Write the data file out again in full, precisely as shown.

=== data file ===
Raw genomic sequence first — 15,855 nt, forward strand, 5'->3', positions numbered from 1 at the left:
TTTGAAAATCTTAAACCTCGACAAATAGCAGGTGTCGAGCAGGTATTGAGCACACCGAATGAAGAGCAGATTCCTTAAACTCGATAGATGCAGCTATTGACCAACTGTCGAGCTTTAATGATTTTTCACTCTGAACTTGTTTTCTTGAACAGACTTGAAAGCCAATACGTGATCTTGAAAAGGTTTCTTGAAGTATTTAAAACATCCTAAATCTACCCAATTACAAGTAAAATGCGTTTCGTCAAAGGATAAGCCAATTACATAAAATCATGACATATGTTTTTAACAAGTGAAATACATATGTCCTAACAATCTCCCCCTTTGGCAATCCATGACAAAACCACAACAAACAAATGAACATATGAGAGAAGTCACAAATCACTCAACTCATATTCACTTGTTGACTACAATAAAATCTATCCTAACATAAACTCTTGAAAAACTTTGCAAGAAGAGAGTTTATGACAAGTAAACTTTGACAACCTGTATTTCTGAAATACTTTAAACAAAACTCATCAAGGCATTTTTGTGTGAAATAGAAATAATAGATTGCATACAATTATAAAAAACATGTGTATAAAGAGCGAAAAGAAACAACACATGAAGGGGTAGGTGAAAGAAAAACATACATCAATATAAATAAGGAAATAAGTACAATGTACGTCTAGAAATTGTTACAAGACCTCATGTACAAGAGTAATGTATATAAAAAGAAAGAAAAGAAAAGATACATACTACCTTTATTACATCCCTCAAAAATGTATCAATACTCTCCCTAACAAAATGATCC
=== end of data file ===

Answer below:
Raw genomic sequence first — 15,855 nt, forward strand, 5'->3', positions numbered from 1 at the left:
TTTGAAAATCTTAAACCTCGACAAATAGCAGGTGTCGAGCAGGTATTGAGCACACCGAATGAAGAGCAGATTCCTTAAACTCGATAGATGCAGCTATTGACCAACTGTCGAGCTTTAATGATTTTTCACTCTGAACTTGTTTTCTTGAACAGACTTGAAAGCCAATACGTGATCTTGAAAAGGTTTCTTGAAGTATTTAAAACATCCTAAATCTACCCAATTACAAGTAAAATGCGTTTCGTCAAAGGATAAGCCAATTACATAAAATCATGACATATGTTTTTAACAAGTGAAATACATATGTCCTAACAATCTCCCCCTTTGGCAATCCATGACAAAACCACAACAAACAAATGAACATATGAGAGAAGTCACAAATCACTCAACTCATATTCACTTGTTGACTACAATAAAATCTATCCTAACATAAACTCTTGAAAAACTTTGCAAGAAGAGAGTTTATGACAAGTAAACTTTGACAACCTGTATTTCTGAAATACTTTAAACAAAACTCATCAAGGCATTTTTGTGTGAAATAGAAATAATAGATTGCATACAATTATAAAAAACATGTGTATAAAGAGCGAAAAGAAACAACACATGAAGGGGTAGGTGAAAGAAAAACATACATCAATATAAATAAGGAAATAAGTACAATGTACGTCTAGAAATTGTTACAAGACCTCATGTACAAGAGTAATGTATATAAAAAGAAAGAAAAGAAAAGATACATACTACCTTTATTACATCCCTCAAAAATGTATCAATACTCTCCCTAACAAAATGATCC